The Nordisk Film & TV Fond funds nine new audiovisual projects
by Davide Abbatescianni
- The organisation has announced a new slate of productions and has provided additional financing aimed at supporting film distribution and other cultural initiatives
The Nordisk Film & TV Fond, one of the main funding bodies in the Nordic region, has recently granted financial support to nine new audiovisual productions set to be released between 2018 and 2019. In total, four new TV series, three feature films and two documentaries will receive funding from the organisation.
The four TV series selected are Summer of '68, The Conductor, Tsunami and Home Ground 2. Produced by Anagram Sweden for SVT, the story of Summer of '68 revolves around three young women who manage to stir things up in a community where people are unaware of the 1968 protests. The series, directed by Kristina Humle (Real Humans, Love and Happiness), was granted 2.1 million Norwegian kroner (€221,000). The Conductor, a Swedish drama-thriller produced by Black Spark Film & TV and based on Camilla Grebe and Paul Leander Engström’s first book in the Moscow Noir trilogy, was granted 2.95 million Norwegian kroner (€311,000).
Henrik Georgsson's 3x60-minute series Tsunami, produced by Filmlance International for SVT, was granted 1.95 million Norwegian kroner (€205,000). The script, penned by Sara Kadefors, sees a group of people forced to make crucial decisions during the 2004 titular Southeast Asian catastrophe. Meanwhile, Yngvild Sve Flikke and Stian Kristiansen's Norwegian TV series Home Ground 2 was granted 2 million Norwegian kroner (€210,000). The story follows the struggles of Helena Mikkelsen (Ane Dahl Torp), Norway's first female coach of a male premier-league team, who finds it hard to succeed in a traditionally male-dominated sports environment.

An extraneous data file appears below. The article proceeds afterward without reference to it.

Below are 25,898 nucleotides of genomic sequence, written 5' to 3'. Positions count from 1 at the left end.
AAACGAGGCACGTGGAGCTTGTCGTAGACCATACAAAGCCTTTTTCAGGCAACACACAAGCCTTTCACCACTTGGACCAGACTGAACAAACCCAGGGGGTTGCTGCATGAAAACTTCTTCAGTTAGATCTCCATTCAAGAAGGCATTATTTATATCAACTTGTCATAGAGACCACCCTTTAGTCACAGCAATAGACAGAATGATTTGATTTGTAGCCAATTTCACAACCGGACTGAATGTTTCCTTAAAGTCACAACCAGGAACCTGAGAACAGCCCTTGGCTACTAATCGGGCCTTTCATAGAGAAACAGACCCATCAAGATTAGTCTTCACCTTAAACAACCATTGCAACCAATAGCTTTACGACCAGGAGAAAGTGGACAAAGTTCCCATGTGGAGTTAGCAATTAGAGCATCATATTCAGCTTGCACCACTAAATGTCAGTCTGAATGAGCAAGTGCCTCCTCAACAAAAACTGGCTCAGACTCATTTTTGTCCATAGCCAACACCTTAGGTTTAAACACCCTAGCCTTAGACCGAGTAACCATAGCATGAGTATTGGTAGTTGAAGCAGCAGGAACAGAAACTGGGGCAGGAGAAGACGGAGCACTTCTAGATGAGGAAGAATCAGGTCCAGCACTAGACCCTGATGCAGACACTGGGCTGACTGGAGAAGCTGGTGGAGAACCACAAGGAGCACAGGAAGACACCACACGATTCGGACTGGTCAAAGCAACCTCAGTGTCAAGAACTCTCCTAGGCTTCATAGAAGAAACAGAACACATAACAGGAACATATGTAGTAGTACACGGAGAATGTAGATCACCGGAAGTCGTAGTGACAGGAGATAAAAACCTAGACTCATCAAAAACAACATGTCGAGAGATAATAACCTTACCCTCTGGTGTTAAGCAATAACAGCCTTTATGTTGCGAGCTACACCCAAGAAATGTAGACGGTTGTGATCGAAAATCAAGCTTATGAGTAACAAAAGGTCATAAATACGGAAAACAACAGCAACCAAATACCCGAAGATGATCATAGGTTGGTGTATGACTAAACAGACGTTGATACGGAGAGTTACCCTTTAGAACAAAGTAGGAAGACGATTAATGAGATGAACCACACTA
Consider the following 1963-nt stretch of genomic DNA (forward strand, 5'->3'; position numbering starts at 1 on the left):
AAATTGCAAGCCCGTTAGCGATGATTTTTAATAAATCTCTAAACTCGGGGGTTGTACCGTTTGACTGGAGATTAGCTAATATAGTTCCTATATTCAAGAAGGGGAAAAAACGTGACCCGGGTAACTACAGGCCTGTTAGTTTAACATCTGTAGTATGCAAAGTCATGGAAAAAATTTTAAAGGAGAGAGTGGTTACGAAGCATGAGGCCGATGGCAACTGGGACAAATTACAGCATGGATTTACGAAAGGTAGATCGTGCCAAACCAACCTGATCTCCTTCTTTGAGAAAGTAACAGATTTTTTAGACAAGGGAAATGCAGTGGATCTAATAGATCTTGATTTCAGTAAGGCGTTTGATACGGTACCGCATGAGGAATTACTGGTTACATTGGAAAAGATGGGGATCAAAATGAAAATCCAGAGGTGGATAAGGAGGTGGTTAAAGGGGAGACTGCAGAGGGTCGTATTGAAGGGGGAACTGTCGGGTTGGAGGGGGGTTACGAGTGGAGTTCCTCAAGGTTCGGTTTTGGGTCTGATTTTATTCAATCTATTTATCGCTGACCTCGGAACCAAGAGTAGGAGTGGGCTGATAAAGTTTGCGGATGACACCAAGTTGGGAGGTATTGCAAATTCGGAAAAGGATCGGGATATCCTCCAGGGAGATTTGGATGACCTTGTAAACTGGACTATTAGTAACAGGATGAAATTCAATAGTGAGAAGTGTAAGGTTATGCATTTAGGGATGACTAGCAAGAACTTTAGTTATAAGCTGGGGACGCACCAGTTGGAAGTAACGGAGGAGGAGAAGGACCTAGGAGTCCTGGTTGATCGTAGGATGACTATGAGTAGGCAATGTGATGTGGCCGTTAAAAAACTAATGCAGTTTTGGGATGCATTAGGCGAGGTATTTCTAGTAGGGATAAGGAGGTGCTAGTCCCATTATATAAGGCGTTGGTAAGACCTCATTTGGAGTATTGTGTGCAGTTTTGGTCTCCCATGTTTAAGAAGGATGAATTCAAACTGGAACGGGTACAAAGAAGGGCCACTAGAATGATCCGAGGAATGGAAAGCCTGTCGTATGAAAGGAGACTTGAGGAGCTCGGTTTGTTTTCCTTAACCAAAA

As for feature-length films, three productions were granted financial support – namely, Edward af Sillén's Swedish musical A Piece of My Heart, Mika Kaurismäki's upcoming Finnish feature Master Cheng and Fenar Ahmad's Danish fantasy film Valhalla. The first of the three, a romantic comedy being produced by Unlimited Stories, was granted 2.35 million Norwegian kroner (€247,000). Master Cheng focuses on the titular character, a Chinese chef who travels halfway around the world with his son to a remote Finnish village; the organisation will contribute 1.8 million Norwegian kroner (€189,000). Valhalla, produced by Profile Pictures and based on Peter Madsen's comic books, was granted 2.7 million Norwegian kroner (€284,000).
This new slate of productions also includes two Danish documentaries – namely, Eva Mulvad and Morten Ranmar's Family on the Run, and Karen Stokkendal Poulsen's Confessions from a Military Dictatorship. Family on the Run tells the six-year story of a family torn between countries and fighting to find a base. The second project explores the controversial dynamics behind the recent transition of power in Myanmar. Both documentaries were granted a lump sum of 600,000 Norwegian kroner (€63,000).
Furthermore, the fund has earmarked financing to support the distribution of three Scandinavian productions – namely, the Danish animated film The Incredible Story of the Giant Pear [+see also:
film profile], the Norwegian drama U – July 22 [+see also:
interview: Erik Poppe
film profile] and the Norwegian-German-Swedish co-production What Will People Say [+see also:
interview: Iram Haq
film profile]. The overall distribution endowment accounted for 690,000 Norwegian kroner (€73,000).
Finally, support for film-related initiatives accounted for 395,000 Norwegian kroner (€42,000). Said funds were granted to Scandinavian Locations in order to attract foreign film investments, Mikrofilm Norway, in charge of branding Nordic animation at the Annecy Film Festival, and European Film Promotion for the Film Sales Support scheme.
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